Does a Fintech company like yours need millions of customers to meet the goal of its model or does it work just as fine with smaller amounts of customer numbers?
I believe the model can also work with few hundreds of thousands of customers. There are going to be more players serving very specific groups of customers. And we want to serve the people who are interested in truly sustainable offerings. For example, Revolut and N26 also serve different target groups. Revolut focused on traveling and N26 on lifestyle.
And with regard to traditional banks, I believe they will have a lot of problems in the future to keep up with the challenger banks, especially in the B2C sector.
What are your customers able to influence in terms of strategy and product?
We think that transparency is queen (and king). For example, we have a Trello board where we show our product road map and where customers can give their feedback on what they would like to see. The customer may also influence which requests are going to be taken care of with a priority.
“If you want to save the world, you need to throw a better party than the ones destroying it.” is one of your beautiful quotes and slogans. How is Tomorrow going to throw a better party?
Sustainability is one thing but the product needs to be fun to use, so we focus on the quality of the product a lot. You cannot have a buggy app and expect that customers are going to stick with it just because you claim you are sustainable. So a great UX and sustainability are what „throwing a better party“ means for us.
Do you plan to become a worldwide bank? And are challenger banks going to eventually become the banks where people have their primary accounts?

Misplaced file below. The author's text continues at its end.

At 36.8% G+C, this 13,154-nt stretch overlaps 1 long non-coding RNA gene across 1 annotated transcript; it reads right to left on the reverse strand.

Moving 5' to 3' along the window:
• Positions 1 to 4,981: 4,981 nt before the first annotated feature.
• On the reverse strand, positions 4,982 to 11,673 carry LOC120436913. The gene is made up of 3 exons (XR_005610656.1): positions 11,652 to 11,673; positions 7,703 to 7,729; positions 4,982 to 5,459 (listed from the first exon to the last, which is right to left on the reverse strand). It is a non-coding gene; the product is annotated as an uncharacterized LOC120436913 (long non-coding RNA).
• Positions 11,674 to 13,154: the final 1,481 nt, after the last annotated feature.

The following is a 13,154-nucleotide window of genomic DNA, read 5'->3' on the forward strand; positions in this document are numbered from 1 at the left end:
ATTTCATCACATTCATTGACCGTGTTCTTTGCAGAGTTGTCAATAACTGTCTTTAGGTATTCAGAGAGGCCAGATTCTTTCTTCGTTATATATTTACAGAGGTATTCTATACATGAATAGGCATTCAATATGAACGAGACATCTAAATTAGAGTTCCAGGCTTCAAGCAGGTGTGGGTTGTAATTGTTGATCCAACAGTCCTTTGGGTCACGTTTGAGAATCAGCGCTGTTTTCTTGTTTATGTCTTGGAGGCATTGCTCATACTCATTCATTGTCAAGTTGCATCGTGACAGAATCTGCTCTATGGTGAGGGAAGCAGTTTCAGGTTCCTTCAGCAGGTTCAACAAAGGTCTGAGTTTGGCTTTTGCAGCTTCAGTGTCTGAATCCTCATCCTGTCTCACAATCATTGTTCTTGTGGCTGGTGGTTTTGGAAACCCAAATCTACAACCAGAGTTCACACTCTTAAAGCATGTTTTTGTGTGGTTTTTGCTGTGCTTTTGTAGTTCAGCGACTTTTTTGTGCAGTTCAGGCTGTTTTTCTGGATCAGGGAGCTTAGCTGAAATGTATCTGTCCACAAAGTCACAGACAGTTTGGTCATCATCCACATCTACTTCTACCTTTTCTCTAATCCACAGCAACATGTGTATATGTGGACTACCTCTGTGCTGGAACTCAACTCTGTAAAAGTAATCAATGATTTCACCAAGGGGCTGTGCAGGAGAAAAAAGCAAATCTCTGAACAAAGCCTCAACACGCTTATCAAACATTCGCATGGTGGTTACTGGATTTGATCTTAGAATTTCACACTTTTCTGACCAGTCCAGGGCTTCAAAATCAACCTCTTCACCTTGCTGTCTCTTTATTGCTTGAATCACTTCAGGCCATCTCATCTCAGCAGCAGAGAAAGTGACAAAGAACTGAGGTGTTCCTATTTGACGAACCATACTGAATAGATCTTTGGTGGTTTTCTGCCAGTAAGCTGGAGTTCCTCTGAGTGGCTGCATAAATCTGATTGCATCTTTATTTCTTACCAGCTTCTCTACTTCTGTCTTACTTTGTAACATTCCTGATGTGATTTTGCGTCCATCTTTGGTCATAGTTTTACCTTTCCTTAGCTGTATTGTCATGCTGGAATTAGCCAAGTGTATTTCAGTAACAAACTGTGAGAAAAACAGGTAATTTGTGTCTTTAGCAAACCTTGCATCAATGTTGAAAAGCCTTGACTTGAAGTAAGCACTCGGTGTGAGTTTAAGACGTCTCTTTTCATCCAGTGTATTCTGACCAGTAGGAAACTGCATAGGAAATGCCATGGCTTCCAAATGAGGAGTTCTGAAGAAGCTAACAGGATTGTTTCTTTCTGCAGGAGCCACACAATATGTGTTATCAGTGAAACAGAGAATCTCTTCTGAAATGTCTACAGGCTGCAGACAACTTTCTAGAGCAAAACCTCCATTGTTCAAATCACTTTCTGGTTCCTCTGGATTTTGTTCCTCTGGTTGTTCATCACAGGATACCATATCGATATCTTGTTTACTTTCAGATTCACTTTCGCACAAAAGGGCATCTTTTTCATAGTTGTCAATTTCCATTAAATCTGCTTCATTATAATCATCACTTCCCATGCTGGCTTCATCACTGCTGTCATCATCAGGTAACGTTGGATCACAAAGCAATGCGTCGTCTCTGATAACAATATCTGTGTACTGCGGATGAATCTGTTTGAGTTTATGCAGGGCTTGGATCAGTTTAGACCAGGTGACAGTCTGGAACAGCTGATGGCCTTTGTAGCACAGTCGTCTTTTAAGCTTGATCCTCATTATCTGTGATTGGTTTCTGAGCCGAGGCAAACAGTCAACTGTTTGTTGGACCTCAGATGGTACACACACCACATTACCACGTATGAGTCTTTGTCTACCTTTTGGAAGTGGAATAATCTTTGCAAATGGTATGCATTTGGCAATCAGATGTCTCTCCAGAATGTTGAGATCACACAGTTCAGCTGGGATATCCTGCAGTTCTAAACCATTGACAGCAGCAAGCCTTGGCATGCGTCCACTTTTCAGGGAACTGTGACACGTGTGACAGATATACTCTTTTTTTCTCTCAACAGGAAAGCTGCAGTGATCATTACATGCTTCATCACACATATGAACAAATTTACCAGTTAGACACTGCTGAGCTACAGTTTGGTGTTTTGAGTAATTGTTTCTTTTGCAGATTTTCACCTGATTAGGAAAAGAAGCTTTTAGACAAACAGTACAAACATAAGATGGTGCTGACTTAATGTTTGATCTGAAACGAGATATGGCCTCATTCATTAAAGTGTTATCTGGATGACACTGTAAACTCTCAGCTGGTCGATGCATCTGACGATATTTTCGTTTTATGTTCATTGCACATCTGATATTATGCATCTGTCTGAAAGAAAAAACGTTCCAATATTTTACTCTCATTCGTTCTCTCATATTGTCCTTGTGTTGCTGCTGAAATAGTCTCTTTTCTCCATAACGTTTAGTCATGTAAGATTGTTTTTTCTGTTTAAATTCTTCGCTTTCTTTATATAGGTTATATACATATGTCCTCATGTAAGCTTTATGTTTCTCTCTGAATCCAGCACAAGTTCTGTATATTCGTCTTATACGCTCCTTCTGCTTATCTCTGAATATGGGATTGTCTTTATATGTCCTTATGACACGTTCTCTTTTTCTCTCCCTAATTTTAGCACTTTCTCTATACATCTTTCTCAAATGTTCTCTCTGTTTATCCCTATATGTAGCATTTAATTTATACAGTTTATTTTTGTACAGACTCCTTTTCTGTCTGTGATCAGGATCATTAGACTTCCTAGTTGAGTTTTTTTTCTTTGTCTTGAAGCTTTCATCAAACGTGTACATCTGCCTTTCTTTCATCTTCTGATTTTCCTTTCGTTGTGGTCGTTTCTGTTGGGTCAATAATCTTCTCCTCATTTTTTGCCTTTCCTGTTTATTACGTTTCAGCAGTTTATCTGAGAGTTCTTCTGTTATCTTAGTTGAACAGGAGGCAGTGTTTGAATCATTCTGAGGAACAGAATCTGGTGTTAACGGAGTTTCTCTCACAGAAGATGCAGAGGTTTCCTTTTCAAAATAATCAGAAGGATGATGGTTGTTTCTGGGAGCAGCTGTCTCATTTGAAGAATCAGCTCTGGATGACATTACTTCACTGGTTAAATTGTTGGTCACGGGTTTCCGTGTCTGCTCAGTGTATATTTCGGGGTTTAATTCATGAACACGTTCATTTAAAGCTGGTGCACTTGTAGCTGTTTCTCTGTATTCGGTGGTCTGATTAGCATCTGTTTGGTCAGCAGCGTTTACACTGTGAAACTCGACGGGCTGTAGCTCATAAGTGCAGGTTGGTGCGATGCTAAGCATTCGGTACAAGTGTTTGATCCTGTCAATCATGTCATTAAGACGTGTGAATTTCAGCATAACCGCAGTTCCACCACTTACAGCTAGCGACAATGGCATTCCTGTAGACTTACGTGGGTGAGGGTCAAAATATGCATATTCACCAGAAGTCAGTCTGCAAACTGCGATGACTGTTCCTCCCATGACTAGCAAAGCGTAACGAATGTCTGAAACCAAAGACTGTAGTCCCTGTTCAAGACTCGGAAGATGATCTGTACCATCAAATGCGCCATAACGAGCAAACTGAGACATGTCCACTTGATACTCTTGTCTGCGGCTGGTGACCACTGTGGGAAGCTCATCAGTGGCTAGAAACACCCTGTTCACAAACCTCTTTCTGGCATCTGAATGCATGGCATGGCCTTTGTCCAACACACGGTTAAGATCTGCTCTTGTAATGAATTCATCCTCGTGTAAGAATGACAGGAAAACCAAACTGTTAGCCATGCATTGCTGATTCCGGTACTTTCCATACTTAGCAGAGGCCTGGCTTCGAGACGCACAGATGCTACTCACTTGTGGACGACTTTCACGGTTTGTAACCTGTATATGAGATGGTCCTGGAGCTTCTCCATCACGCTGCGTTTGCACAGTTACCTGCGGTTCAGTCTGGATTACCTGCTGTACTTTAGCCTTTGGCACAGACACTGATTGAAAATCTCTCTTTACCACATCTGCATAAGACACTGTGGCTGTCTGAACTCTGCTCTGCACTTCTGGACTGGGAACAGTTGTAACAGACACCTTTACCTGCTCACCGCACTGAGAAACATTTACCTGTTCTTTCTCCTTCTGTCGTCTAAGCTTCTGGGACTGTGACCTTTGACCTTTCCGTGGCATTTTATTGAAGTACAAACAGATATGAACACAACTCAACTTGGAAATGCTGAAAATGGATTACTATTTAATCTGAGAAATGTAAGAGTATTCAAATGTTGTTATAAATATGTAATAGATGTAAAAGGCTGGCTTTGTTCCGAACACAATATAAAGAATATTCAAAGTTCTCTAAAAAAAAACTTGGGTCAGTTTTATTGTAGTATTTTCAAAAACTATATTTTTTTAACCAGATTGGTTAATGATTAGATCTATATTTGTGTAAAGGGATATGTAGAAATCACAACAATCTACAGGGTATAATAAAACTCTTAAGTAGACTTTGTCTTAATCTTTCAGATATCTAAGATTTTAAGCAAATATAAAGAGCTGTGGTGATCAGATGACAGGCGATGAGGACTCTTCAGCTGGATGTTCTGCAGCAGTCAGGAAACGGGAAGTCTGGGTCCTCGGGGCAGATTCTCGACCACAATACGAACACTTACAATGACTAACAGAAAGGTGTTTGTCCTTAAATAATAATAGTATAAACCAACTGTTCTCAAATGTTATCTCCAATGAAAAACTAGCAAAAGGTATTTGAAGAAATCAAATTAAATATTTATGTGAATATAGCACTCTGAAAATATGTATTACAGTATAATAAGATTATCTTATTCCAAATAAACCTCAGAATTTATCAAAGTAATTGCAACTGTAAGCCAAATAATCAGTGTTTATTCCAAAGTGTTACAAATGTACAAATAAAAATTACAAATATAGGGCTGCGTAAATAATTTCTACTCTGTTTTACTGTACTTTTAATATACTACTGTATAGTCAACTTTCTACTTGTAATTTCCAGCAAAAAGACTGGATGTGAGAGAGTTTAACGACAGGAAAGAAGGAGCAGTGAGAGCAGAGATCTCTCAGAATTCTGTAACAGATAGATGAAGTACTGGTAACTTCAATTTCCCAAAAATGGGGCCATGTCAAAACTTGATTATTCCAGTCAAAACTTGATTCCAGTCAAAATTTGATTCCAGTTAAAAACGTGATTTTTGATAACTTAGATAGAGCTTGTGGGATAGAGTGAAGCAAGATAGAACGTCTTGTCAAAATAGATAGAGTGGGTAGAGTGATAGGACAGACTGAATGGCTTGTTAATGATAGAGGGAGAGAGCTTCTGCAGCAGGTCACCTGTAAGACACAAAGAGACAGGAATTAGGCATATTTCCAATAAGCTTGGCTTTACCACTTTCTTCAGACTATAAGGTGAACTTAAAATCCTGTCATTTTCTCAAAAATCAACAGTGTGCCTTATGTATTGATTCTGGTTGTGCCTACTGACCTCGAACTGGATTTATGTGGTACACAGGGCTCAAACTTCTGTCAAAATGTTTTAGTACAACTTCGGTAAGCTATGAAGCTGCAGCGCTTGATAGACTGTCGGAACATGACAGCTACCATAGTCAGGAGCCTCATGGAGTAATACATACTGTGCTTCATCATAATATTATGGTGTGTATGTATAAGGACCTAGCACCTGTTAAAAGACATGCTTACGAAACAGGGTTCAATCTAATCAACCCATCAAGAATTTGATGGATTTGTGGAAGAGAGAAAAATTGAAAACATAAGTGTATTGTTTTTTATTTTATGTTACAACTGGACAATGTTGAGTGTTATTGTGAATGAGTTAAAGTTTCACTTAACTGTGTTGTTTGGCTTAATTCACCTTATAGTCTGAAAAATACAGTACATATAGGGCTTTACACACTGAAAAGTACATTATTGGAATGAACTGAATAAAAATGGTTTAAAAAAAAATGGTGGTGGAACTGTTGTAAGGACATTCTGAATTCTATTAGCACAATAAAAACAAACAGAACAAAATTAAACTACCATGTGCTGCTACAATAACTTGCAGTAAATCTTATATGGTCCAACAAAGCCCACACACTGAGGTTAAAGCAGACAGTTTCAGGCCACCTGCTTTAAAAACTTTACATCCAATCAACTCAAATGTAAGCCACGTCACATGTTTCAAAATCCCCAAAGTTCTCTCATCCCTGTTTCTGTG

Yes, we plan to go worldwide. But so far there are some regulatory issues so we have 5 countries that are on the top of our list France, Austria, Spain, and Italy (with Germany being the home country of Tomorrow).
And for us, it is easier to become a primary account as people really want to put their money to work for something useful. We are seeing our primary accounts skyrocketing. So we already have about 30% of our customers who used Tomorrow as their primary account. We have about 2000€/customer on average on every single account, so this is also a signal that our customers are willing to use us as their primary bank.
Could you also tell us about some failures that you experienced during your business career with Tomorrow or even before?
I would say that we are not the fastest moving company as a consequence of our model, that is what I would mention. And before Tomorrow I tried to set up a company which produced ice cream with nitrogen. But it failed even before it began because we made every mistake a beginner entrepreneur is capable of.
Do you plan to get your own banking license?
I believe banking as a service (BaaS) providers like Solaris has evolved in the last three years. So we are considering it but it is also possible that we are just going to continue to use the service of Solaris or another BaaS company.